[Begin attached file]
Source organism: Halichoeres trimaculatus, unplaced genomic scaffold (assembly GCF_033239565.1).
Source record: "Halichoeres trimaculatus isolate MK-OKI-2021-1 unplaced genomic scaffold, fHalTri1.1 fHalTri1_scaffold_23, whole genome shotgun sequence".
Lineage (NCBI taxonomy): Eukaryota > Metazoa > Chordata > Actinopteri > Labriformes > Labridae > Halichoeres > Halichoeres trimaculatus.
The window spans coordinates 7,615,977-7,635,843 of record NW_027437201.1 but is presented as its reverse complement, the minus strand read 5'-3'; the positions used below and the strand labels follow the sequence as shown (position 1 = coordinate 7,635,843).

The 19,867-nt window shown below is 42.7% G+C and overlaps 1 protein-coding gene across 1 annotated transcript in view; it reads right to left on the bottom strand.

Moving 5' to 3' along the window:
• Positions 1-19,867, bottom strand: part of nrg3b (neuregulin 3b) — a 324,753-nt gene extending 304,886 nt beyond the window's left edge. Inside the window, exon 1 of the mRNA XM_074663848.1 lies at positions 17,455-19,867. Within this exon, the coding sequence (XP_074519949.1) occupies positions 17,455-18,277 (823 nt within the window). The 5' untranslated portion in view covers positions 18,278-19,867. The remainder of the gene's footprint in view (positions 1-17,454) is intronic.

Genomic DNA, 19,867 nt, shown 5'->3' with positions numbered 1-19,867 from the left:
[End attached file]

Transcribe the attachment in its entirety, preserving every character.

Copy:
Source organism: Halichoeres trimaculatus, unplaced genomic scaffold (assembly GCF_033239565.1).
Source record: "Halichoeres trimaculatus isolate MK-OKI-2021-1 unplaced genomic scaffold, fHalTri1.1 fHalTri1_scaffold_23, whole genome shotgun sequence".
Lineage (NCBI taxonomy): Eukaryota > Metazoa > Chordata > Actinopteri > Labriformes > Labridae > Halichoeres > Halichoeres trimaculatus.
The window spans coordinates 7,615,977-7,635,843 of record NW_027437201.1 but is presented as its reverse complement, the minus strand read 5'-3'; the positions used below and the strand labels follow the sequence as shown (position 1 = coordinate 7,635,843).

The 19,867-nt window shown below is 42.7% G+C and overlaps 1 protein-coding gene across 1 annotated transcript in view; it reads right to left on the bottom strand.

Moving 5' to 3' along the window:
• Positions 1-19,867, bottom strand: part of nrg3b (neuregulin 3b) — a 324,753-nt gene extending 304,886 nt beyond the window's left edge. Inside the window, exon 1 of the mRNA XM_074663848.1 lies at positions 17,455-19,867. Within this exon, the coding sequence (XP_074519949.1) occupies positions 17,455-18,277 (823 nt within the window). The 5' untranslated portion in view covers positions 18,278-19,867. The remainder of the gene's footprint in view (positions 1-17,454) is intronic.

Genomic DNA, 19,867 nt, shown 5'->3' with positions numbered 1-19,867 from the left: